Ancient city of Babylon heads list of new Unesco world heritage sites

UN also names national park in Iceland among sites protected for their value to humanity

The ancient city of Babylon and an Icelandic national park replete with glaciers, ice caves and volcanoes are among the sites that have been added to Unesco’s world heritage list.

More than 1,000 sites around the world – some cultural, some natural, some both – are protected by listing. Landmarks or areas are chosen for their value to humanity.

On Friday, the World Heritage Committee announced the addition of the first of this year’s batch. More sites will be named over the weekend.

Perhaps the most famous site to be added to the list is the city of Babylon in Iraq. The city was first mentioned in the 23rd century BC and may have been home to one of the seven wonders of the ancient world – the Hanging Gardens.

But while Babylon has a history dazzling with palaces and temples, there is little to see of its oldest era and what is left has sustained substantial damage. Saddam Hussein built a replica palace there, while US-led military forces in the area during the Iraq war crushed ancient pavements with their vehicles and filled sandbags with material that included archeological fragments.

Paraty in Brazil
The popular tourist destination of Paraty in Brazil has been recognised for its natural and cultural significance. Photograph: Maria Swärd/Getty Images

Among the other sites listed are the Hyrcanian forests in Iran, an ancient metallurgy site in Burkina Faso, the French austral lands and seas, and the Ohrid region of Albania, which is cited for its natural and cultural heritage. Paraty and Ilha Grande in Brazil – popular destinations for tourists visiting Rio de Janeiro – are also recognised for both their natural and cultural significance.

The selections span countries all over the world. In Iceland, the Vatnajökull national park has been listed. Established in 2008, it covers 14% of the country and is largely spread over the south-eastern central highlands, encompassing the Vatnajökull ice cap. With volcanoes, earthquakes, melting glaciers, explosion craters and geothermal activity, the site is nothing if not dramatic: the nomination document for the site described the park as “an area of alarming natural conflict, but also enchanting harmony.”

A river flowing beneath a glacier in the Vatnajökull national park
A river flowing beneath a glacier in the Vatnajökull national park, described as ‘an area of of alarming natural conflict, but also enchanting harmony’. Photograph: Marco Bottigelli/Getty Images

China has also gained a listing: the migratory bird sanctuaries along the coast of the Yellow Sea and Bohai Gulf. A haven for migratory birds and the home of myriad species of fish and crustaceans, this shoreline boasts a rich ecosystem and is considered to be the largest intertidal mudflat system in the world.

The habitat depends on sediments: according to one report the Yellow River, which discharges into the Yellow Sea, carries an average of 24.7kg of sediment per cubic metre of water at its mouth. The area and the species it hosts, such as the spoon-billed sandpiper, have been under threat from land reclamation.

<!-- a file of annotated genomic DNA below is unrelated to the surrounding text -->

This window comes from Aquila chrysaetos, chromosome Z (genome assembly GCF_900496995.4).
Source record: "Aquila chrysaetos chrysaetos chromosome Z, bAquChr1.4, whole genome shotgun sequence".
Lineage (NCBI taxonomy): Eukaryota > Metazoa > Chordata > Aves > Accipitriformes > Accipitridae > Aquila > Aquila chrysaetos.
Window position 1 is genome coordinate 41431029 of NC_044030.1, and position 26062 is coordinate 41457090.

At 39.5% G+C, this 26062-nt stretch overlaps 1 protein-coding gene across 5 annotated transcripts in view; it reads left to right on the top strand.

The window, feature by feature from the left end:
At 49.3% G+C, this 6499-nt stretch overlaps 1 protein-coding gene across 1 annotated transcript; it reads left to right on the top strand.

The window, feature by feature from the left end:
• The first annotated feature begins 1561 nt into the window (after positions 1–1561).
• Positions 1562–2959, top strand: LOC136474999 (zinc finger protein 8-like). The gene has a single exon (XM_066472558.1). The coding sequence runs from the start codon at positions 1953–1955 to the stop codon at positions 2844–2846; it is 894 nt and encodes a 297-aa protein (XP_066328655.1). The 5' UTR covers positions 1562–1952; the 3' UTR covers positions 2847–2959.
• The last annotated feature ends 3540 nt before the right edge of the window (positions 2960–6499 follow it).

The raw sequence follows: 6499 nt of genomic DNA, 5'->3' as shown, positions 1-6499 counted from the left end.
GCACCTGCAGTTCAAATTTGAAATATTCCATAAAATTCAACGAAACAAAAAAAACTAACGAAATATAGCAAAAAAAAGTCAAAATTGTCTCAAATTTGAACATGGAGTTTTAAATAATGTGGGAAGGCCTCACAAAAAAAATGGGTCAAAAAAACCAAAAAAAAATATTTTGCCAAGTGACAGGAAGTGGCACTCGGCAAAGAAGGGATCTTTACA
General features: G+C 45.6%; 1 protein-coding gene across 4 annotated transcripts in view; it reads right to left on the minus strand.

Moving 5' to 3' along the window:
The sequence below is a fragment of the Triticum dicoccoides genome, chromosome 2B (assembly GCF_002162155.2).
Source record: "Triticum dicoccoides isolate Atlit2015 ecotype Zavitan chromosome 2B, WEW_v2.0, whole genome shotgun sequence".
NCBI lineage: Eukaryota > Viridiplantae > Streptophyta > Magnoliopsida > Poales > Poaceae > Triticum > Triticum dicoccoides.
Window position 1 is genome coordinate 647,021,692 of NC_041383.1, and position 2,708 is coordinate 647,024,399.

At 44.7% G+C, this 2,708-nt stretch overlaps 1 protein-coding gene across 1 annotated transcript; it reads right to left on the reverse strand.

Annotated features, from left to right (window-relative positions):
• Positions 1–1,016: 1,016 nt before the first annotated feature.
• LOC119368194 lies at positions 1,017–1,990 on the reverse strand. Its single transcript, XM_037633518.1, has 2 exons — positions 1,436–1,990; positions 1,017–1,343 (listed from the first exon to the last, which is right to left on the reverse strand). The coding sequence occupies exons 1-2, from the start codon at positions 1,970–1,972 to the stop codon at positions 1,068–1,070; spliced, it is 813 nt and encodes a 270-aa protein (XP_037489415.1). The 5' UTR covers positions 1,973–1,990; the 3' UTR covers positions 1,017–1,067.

Contributor

Nicola Davis

The GuardianTramp

Related Content

Article image
Unesco makes Hebron old city Palestinian world heritage site
Israel denounces decision on city, home to site known to Muslims as Ibrahimi mosque and Jews as Tomb of the Patriarchs

Peter Beaumont in Jerusalem

07, Jul, 2017 @3:49 PM

Article image
Unesco impotence takes shine off world heritage status
Organisation faces criticism for not only failing to protect sites from fanatics and planners but also accelerating their destruction by encouraging tourism

Oliver Wainwright

02, Jul, 2015 @2:55 PM

Article image
New head of Unesco world heritage centre wants to put Africa on the map
Lazare Eloundou Assomo wants to address imbalance that sees rich countries benefit and protect sites threatened by climate crisis

Lizzy Davies

20, Dec, 2021 @8:30 AM

Article image
Unesco names three new world heritage sites
16th-century Kenyan dry-stone walled settlement, ancient city in Oman and oasis in Saudi Arabia recognised by UN body

Matthew Taylor

29, Jun, 2018 @5:07 PM

Article image
UN withdraws Galápagos from world heritage danger list

Improved efforts to protect Ecuador archipelago's biodiversity leads to Unesco vote

Rory Carroll, Latin America correspondent

29, Jul, 2010 @5:49 PM

Bridge takes Dresden off Unesco world heritage list
German city loses privileged status due to construction of four-lane bridge across the river Elbe

Kate Connolly and agencies in Berlin

25, Jun, 2009 @7:30 PM

Article image
UK cultural landmarks may lose world heritage status, says Unesco chief
Exclusive: chief of UN body warns ministers they must do more to protect Britain’s historic sites

Josh Halliday

30, Jul, 2021 @10:10 AM

Article image
Great Barrier Reef shouldn't be on 'in danger' list for now, says Unesco
World’s largest coral reef to remain on UN’s watchlist as draft ruling calls on Australia to ‘rigorously’ implement its conservation commitments

Joshua Robertson

29, May, 2015 @12:34 PM

Article image
Unesco strips Liverpool of its world heritage status
UN body says years of development have caused ‘irreversible loss’ to historic value of Victorian docks

Josh Halliday North of England correspondent

21, Jul, 2021 @11:37 AM

Article image
Create UN force to protect ancient heritage from Isis, says Italy
World’s archaeological heritage needs protection by UN ‘blue helmets of culture’ force akin to peacekeepers, says culture minister Dario Franceschini

Rosie Scammell

19, Mar, 2015 @6:03 PM